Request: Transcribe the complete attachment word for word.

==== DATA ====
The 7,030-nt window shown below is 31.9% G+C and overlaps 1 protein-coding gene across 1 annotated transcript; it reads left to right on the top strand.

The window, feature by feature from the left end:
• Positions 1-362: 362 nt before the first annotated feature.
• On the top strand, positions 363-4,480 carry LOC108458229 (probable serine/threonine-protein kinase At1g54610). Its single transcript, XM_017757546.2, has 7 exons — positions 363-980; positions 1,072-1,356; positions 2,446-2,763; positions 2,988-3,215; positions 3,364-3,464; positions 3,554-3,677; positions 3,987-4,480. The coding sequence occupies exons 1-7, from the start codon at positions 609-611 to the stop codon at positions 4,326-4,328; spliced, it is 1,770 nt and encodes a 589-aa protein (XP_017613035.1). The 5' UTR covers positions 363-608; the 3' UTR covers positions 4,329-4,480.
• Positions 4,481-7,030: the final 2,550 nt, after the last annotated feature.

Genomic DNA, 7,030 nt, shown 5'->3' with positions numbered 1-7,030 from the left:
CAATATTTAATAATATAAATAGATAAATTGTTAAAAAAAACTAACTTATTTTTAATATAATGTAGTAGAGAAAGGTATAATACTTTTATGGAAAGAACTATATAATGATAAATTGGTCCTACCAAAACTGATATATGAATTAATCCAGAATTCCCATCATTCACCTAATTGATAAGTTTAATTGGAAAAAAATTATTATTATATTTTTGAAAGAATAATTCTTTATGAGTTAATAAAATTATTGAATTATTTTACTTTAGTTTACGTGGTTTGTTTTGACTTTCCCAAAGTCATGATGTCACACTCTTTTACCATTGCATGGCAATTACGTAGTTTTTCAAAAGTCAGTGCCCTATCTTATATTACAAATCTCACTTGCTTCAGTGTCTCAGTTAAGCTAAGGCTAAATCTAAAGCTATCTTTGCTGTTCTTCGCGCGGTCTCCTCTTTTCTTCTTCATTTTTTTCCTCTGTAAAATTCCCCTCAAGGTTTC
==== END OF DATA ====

The 7,030-nt window shown below is 31.9% G+C and overlaps 1 protein-coding gene across 1 annotated transcript; it reads left to right on the top strand.

The window, feature by feature from the left end:
• Positions 1-362: 362 nt before the first annotated feature.
• On the top strand, positions 363-4,480 carry LOC108458229 (probable serine/threonine-protein kinase At1g54610). Its single transcript, XM_017757546.2, has 7 exons — positions 363-980; positions 1,072-1,356; positions 2,446-2,763; positions 2,988-3,215; positions 3,364-3,464; positions 3,554-3,677; positions 3,987-4,480. The coding sequence occupies exons 1-7, from the start codon at positions 609-611 to the stop codon at positions 4,326-4,328; spliced, it is 1,770 nt and encodes a 589-aa protein (XP_017613035.1). The 5' UTR covers positions 363-608; the 3' UTR covers positions 4,329-4,480.
• Positions 4,481-7,030: the final 2,550 nt, after the last annotated feature.

Genomic DNA, 7,030 nt, shown 5'->3' with positions numbered 1-7,030 from the left:
CAATATTTAATAATATAAATAGATAAATTGTTAAAAAAAACTAACTTATTTTTAATATAATGTAGTAGAGAAAGGTATAATACTTTTATGGAAAGAACTATATAATGATAAATTGGTCCTACCAAAACTGATATATGAATTAATCCAGAATTCCCATCATTCACCTAATTGATAAGTTTAATTGGAAAAAAATTATTATTATATTTTTGAAAGAATAATTCTTTATGAGTTAATAAAATTATTGAATTATTTTACTTTAGTTTACGTGGTTTGTTTTGACTTTCCCAAAGTCATGATGTCACACTCTTTTACCATTGCATGGCAATTACGTAGTTTTTCAAAAGTCAGTGCCCTATCTTATATTACAAATCTCACTTGCTTCAGTGTCTCAGTTAAGCTAAGGCTAAATCTAAAGCTATCTTTGCTGTTCTTCGCGCGGTCTCCTCTTTTCTTCTTCATTTTTTTCCTCTGTAAAATTCCCCTCAAGGTTTC